• A decline in peak expiratory flow (PEF) of 20% or more using your peak flow meter
  • The increased need of a rescue inhaler
  • Nighttime awakenings due to your asthma
  • Increasing shortness of breath despite the consistent use of asthma medications
  • Using one or more canisters of a short-acting inhaler over the past month

Any person with asthma who has a decline of 30% or more in their PEF, particularly if rescue inhalers are not effective, should seek emergency medical care without exception.


Status asthmaticus is typically diagnosed by symptoms and supported by various tests that measure respiration rate and blood oxygen levels. The common diagnostic signs of status asthmaticus include:

  • Breathlessness at rest
  • Inability to speak in sentences or not being able to speak at all
  • Increased respiratory rate at rest (greater than 30 breaths per minute)
  • Elevated pulse rate at rest (greater than 120 beats per minute)
  • Agitation and irritability
  • Low blood oxygen levels (hypoxemia followed by hypoxia)
  • Reduced breathing capacity (as measured by peak flow meter)


Status asthmaticus is always treated as a medical emergency. Standard treatment protocols in the emergency room include:

  • Emergency oxygen therapy delivered by mask
  • Short-acting beta-agonists (such as albuterol) via inhaler or nebulizer
  • Corticosteroids (such as prednisone) given by mouth or intravenously (into a vein)
  • Inhaled anticholinergic medications (such as Atrovent)
  • Beta-agonists (such as terbutaline) injected under the skin
  • Magnesium sulfate delivered intravenously
  • Leukotriene modifiers (such as zafirlukast or zileuton) taken by mouth

Mechanical ventilation is generally considered a treatment of last resort due to the risk of lung trauma and an increased risk of death. Less than 1% of emergency room visits for asthma require mechanical ventilation.

As a final modality, extracorporeal membrane oxygenation (ECMO) has been effective in a few patients in which asthma would have been fatal even with mechanical ventilation. ECMO (extracorporeal membrane oxygenation) offers yet another last resort and final treatment modality for those for who all treatments including mechanical ventilation have failed.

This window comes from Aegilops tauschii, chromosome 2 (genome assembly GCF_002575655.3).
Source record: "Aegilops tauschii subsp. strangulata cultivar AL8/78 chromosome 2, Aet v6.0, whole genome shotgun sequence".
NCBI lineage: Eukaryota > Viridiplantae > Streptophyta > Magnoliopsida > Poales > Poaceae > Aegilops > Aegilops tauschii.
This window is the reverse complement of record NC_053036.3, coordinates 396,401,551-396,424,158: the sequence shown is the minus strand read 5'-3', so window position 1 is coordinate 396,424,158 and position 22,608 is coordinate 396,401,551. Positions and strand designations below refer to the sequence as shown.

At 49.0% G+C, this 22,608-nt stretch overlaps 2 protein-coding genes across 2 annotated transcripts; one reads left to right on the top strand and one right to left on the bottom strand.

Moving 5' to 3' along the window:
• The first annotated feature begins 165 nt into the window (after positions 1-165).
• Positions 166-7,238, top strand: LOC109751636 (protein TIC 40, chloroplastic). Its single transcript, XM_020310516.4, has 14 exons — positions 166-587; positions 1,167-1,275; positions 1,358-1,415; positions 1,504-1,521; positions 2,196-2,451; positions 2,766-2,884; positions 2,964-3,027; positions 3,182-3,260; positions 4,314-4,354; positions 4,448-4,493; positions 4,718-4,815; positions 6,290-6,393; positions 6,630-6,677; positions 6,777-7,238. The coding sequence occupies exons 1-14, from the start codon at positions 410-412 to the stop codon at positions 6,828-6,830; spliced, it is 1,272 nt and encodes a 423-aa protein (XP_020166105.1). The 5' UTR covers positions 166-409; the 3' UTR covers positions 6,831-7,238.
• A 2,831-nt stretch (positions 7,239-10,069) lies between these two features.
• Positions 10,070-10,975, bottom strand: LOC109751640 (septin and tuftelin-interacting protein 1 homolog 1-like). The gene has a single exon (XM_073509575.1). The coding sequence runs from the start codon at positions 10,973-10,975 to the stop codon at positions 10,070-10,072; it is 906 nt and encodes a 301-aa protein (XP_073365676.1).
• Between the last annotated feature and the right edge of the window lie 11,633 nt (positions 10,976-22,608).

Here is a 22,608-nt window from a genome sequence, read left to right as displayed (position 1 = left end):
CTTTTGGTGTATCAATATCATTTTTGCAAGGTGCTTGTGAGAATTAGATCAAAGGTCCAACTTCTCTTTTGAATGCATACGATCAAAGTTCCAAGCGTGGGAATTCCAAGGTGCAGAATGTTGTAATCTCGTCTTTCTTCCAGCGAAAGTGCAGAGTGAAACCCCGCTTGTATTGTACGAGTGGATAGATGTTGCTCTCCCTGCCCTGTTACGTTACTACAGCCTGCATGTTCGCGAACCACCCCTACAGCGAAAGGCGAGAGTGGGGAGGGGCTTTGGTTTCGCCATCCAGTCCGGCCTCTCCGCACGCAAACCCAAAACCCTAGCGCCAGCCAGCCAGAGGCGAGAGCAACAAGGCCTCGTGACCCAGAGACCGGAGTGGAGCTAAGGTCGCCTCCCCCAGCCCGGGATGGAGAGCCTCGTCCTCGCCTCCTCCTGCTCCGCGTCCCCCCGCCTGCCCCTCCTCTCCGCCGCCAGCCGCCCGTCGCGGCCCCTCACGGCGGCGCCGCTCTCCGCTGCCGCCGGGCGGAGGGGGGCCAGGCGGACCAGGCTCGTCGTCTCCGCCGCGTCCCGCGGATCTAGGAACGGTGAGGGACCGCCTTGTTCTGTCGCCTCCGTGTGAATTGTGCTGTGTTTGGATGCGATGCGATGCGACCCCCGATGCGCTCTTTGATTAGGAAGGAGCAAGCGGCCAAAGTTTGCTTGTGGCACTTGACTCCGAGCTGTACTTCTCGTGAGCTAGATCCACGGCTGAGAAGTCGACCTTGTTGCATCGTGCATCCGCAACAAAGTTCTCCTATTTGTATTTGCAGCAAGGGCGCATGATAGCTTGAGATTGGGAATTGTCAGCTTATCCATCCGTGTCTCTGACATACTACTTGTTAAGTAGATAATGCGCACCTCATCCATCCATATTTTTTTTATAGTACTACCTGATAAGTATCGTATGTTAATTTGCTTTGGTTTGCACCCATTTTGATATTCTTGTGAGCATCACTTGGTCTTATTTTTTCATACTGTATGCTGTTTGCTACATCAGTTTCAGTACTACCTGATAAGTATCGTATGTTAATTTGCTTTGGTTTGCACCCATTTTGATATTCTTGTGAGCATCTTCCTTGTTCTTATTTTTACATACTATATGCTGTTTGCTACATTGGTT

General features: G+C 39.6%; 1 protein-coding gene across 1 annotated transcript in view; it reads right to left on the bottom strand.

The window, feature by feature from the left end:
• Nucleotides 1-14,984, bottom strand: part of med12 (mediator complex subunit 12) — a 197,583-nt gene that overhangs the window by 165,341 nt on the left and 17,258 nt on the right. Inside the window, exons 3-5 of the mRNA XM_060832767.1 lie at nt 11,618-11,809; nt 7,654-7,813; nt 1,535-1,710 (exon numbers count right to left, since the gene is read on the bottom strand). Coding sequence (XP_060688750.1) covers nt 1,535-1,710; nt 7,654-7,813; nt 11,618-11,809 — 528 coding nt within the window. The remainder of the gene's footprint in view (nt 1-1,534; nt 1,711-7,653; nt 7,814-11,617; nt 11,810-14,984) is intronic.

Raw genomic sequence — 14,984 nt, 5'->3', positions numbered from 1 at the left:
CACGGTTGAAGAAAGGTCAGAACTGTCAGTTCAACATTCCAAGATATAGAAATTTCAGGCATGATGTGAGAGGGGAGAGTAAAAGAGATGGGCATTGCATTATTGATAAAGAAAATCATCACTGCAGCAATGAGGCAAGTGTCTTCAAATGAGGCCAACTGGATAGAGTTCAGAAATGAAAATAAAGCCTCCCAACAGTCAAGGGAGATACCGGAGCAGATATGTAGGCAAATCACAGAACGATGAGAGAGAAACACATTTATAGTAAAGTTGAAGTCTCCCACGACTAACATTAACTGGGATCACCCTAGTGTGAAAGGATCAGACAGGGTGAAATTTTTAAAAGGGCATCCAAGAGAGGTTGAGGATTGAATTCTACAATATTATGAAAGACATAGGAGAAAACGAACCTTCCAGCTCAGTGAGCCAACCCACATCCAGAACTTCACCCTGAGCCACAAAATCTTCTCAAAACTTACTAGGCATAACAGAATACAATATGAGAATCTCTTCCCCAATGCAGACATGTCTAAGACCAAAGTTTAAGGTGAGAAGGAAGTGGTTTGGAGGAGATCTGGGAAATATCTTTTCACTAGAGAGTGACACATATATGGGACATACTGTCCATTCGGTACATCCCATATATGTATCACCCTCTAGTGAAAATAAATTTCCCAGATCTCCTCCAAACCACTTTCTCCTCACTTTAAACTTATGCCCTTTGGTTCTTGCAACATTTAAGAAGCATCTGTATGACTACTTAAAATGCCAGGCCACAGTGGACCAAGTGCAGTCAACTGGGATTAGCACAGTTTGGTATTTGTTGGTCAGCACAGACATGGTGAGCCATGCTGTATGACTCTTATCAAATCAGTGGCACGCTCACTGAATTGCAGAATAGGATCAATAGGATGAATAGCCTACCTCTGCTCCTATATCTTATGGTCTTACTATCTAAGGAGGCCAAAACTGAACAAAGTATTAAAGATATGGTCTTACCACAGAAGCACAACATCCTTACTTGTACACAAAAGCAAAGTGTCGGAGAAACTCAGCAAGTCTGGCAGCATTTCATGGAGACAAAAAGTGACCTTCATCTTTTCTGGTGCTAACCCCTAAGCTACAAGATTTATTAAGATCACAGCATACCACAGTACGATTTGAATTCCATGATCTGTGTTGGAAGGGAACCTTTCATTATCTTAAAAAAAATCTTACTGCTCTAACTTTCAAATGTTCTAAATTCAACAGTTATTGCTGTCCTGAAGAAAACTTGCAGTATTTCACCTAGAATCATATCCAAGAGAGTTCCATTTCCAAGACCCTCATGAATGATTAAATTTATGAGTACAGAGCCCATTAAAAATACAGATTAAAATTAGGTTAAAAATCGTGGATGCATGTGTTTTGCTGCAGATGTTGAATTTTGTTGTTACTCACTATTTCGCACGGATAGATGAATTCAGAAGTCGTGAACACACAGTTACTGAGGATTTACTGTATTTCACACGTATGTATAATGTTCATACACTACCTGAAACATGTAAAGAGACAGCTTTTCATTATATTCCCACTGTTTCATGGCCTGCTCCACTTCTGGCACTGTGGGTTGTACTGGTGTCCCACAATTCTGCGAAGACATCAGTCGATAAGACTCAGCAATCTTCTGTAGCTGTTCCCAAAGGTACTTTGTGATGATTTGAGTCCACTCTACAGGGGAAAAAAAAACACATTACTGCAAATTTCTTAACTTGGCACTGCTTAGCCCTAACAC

It is now thought that ECMO should be considered as an early treatment for people with status asthmaticus who have poor gas exchange (the inadequate intake of oxygen and expiration of carbon dioxide) and are not responding to standard emergency interventions. ECMO offers a way of restoring gas exchange in the body while preventing lung injury related to mechanical ventilation.

A Word From Verywell

Many people with asthma do not realize how powerful their medications are and fail to tell their healthcare providers if the drugs no longer work as well as they used to. If no one intervenes to correct these shortcomings, you may find that it is harder to treat asthma in emergency situations.

To avoid potentially life-threatening emergencies, always keep your healthcare provider apprised of how well your drugs are working and how often you need a rescue inhaler.

6 Sources
Verywell Health uses only high-quality sources, including peer-reviewed studies, to support the facts within our articles. Read our editorial process to learn more about how we fact-check and keep our content accurate, reliable, and trustworthy.
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By Anna Loengard, M.D.
Dr. Anna Loengard, MD completed her residency at Harvard Medical School and is now the EVP/Chief Medical Officer of AccentCare, Inc.